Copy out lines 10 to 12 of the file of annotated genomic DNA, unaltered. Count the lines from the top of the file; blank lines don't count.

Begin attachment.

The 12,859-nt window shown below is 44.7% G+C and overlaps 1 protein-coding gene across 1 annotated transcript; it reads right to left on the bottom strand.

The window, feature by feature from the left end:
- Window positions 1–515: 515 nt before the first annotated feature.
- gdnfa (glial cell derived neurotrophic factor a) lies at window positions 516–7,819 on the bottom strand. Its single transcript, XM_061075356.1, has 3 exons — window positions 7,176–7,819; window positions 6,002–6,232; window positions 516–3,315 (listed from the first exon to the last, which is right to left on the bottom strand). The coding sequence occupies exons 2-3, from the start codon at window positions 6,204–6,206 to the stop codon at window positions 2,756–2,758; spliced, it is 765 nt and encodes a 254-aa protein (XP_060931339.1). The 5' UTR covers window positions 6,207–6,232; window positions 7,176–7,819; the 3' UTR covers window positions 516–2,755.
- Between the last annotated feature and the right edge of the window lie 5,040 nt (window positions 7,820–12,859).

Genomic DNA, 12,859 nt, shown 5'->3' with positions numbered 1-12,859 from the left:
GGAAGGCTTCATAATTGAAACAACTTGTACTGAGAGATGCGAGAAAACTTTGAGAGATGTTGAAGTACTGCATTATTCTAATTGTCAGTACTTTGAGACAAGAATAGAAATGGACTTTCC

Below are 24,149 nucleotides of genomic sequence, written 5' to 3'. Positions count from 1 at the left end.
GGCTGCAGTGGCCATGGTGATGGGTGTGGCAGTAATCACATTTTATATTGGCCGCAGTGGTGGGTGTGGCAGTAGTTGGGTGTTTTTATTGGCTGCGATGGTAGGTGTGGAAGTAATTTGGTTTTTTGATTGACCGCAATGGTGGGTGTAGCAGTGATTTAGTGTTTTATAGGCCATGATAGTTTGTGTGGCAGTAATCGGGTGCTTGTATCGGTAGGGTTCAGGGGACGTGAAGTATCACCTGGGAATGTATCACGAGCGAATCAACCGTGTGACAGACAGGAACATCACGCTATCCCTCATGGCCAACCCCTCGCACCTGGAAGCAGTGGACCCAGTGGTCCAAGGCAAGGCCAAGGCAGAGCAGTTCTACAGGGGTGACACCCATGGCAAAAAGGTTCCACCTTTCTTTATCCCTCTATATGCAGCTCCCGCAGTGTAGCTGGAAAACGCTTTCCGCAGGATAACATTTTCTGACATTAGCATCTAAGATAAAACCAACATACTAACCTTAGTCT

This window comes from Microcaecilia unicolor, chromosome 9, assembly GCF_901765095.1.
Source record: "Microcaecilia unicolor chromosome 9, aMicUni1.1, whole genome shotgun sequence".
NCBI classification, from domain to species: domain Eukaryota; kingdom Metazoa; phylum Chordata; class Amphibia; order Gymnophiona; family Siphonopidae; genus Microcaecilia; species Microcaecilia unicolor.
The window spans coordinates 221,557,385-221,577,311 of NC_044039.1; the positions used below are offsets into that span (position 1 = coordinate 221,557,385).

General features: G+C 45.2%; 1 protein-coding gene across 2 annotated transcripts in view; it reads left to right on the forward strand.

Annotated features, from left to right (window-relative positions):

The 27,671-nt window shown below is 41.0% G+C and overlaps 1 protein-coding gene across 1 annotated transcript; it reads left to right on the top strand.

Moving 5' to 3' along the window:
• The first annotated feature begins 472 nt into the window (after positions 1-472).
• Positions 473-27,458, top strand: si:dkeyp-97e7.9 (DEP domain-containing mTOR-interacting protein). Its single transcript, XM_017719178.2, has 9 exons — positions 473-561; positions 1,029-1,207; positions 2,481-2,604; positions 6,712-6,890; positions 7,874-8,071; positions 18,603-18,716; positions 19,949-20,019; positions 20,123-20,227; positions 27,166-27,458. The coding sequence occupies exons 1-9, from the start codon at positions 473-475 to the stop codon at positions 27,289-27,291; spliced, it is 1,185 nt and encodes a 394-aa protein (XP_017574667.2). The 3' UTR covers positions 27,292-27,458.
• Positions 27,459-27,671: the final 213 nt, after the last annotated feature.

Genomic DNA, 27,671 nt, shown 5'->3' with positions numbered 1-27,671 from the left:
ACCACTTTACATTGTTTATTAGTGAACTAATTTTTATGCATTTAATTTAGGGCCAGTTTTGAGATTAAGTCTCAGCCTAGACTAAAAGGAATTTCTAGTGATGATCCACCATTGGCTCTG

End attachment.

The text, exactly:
This window comes from Microcaecilia unicolor, chromosome 9, assembly GCF_901765095.1.
Source record: "Microcaecilia unicolor chromosome 9, aMicUni1.1, whole genome shotgun sequence".
NCBI classification, from domain to species: domain Eukaryota; kingdom Metazoa; phylum Chordata; class Amphibia; order Gymnophiona; family Siphonopidae; genus Microcaecilia; species Microcaecilia unicolor.